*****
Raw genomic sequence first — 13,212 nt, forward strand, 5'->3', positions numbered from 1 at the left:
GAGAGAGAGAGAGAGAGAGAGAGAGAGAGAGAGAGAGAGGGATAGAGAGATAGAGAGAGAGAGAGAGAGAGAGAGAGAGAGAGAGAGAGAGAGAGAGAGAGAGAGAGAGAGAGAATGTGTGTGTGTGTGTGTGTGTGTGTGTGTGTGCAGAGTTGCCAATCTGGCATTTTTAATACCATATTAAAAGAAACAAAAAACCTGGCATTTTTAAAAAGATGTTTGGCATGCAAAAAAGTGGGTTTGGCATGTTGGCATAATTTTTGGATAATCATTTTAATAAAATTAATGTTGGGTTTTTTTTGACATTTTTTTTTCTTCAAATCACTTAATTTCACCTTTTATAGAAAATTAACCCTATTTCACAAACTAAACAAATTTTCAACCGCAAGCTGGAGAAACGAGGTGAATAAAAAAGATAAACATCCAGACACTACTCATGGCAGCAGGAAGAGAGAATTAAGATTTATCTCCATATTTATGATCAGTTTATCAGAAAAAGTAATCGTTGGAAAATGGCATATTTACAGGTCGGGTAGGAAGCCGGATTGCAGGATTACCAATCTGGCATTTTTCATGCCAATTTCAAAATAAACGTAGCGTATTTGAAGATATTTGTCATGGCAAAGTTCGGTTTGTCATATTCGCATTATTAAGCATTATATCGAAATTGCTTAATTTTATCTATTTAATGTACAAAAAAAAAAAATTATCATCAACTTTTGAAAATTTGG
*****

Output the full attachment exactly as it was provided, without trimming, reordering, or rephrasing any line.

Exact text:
Raw genomic sequence first — 13,212 nt, forward strand, 5'->3', positions numbered from 1 at the left:
GAGAGAGAGAGAGAGAGAGAGAGAGAGAGAGAGAGAGAGGGATAGAGAGATAGAGAGAGAGAGAGAGAGAGAGAGAGAGAGAGAGAGAGAGAGAGAGAGAGAGAGAGAGAGAGAATGTGTGTGTGTGTGTGTGTGTGTGTGTGTGTGCAGAGTTGCCAATCTGGCATTTTTAATACCATATTAAAAGAAACAAAAAACCTGGCATTTTTAAAAAGATGTTTGGCATGCAAAAAAGTGGGTTTGGCATGTTGGCATAATTTTTGGATAATCATTTTAATAAAATTAATGTTGGGTTTTTTTTGACATTTTTTTTTCTTCAAATCACTTAATTTCACCTTTTATAGAAAATTAACCCTATTTCACAAACTAAACAAATTTTCAACCGCAAGCTGGAGAAACGAGGTGAATAAAAAAGATAAACATCCAGACACTACTCATGGCAGCAGGAAGAGAGAATTAAGATTTATCTCCATATTTATGATCAGTTTATCAGAAAAAGTAATCGTTGGAAAATGGCATATTTACAGGTCGGGTAGGAAGCCGGATTGCAGGATTACCAATCTGGCATTTTTCATGCCAATTTCAAAATAAACGTAGCGTATTTGAAGATATTTGTCATGGCAAAGTTCGGTTTGTCATATTCGCATTATTAAGCATTATATCGAAATTGCTTAATTTTATCTATTTAATGTACAAAAAAAAAAAATTATCATCAACTTTTGAAAATTTGG